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June 30th, 2008:

Sheriff apologizes for racist emails

It’s a start.

Reacting to the latest controversy about his office in recent months, Sheriff Tommy Thomas today apologized in person to a local Muslim group for religiously insensitive e-mails sent by members of his staff.

Monday’s appearance before the Islamic Society of Greater Houston was Thomas’ second apology in recent days over staff e-mail, including one message from a top commander that mocks some of the Islamic faith’s core tenets.

“If anyone was offended, I sincerely apologize,” Thomas said. “I hope it’s not systemic of the department.”

Thomas said he planned to discipline the commander, Chief Deputy Mike Smith, who heads the office’s detention command. Thomas said he did not know when that suspension would begin or how many others may also receive similar punishment.


Smith said today that he regretted forwarding an e-mail he received with religiously insensitive cartoons. He said the sheriff docked a week’s pay.

“It was stupid for me to forward that. It was just cartoons, regarding Muslim terrorists,” he said. “I certainly have a great deal of respect for the Muslim community. They are a very law-abiding community. I regret that that’s being viewed as anti-Muslim because it’s anti-terrorist.

You can see the emails in question here and here. It’s not at all clear to me that Deputy Smith understands why his actions were offensive. Perhaps a little diversity training would be in order here, lest the lesson that gets learned is “only forward nasty stuff from the personal email address”.

The e-mails were revealed after KTRK-TV (Channel 13) sued to stop their deletion. The station reported last week on several e-mails that could be considered racist, insensitive or off-color.

The Sheriff spoke to KTRK as well, and though he whined about being “treated unfairly” by them, I give him credit for doing so. He’s got way more to answer for than this, and finally agreeing to talk to a reporter doesn’t come close to doing it. But it’s a step forward, and we’re the better off for it.

Beckwith’s follies

Remember David Beckwith, the campaign consultant for “Big John” Cornyn? Apparently, he’s been a busy boy at the Burnt Orange Report.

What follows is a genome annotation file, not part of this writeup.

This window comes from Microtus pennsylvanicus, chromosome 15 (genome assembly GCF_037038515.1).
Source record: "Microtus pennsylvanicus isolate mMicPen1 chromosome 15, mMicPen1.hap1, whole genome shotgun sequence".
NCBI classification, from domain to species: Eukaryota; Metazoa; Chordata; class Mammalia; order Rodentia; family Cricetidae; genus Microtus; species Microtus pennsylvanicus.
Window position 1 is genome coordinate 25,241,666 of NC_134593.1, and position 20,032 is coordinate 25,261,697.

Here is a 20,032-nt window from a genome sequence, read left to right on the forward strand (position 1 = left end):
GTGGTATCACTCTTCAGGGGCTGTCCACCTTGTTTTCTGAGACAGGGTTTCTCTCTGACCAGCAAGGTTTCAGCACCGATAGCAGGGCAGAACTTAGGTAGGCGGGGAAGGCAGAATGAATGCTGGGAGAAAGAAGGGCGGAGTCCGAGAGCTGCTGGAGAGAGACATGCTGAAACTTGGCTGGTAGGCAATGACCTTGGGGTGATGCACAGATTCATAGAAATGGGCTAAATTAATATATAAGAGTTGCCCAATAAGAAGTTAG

When a staffer for Lt. Col. Noriega made a dumb mistake and falsely represented himself as a blogger to the Cornyn campaign, he was rightfully excoriated. When a Democratic consultant created an anonymous website, he was rightfully questioned. In 2007, user Buck Smith began posting on this and other sites, mainly on threads involving Lt. Col. Rick Noriega or Sen. John Cornyn. He attacked diarists and commenters and provided pro-Cornyn spin on many items. In the interest of full disclosure, and in order to keep everything fair, and since Buck Smith has not disclosed who he is, we thought we would clue you in that he is David Beckwith, John Cornyn’s senior staffer.

We found out his identity because Mr. Beckwith’s email on file with the site is the same email listed on the webpage for his high school reunion class. (We also have a screenshot in case the site is removed soon.)

You know who we are and who we work for. You know who the Democratic consultants and staffers that comment on the site are, and who they work for. Now you know who is the Republican operative, and who he works for. Keep that in mind every time he leaves comments attacking you for supporting Lt. Col. Rick Noriega. Keep that in mind every time he takes to the site to spin for Senator John Cornyn. Keep that in mind when you realize that all of the staffers for Lt. Col. Rick Noriega have disclosed their day jobs, while Senator Cornyn’s staffer lurk in the shadows, using age old dirty whisper campaigns in an online forum.

In fact, Cornyn’s own staffers commented directly on this issue:

“If you’re going to misrepresent yourself, be aware of caller i.d.” Walsh said. “I don’t think misrepresenting yourself is in line with Texas values. I just find it somewhat ham-handed.”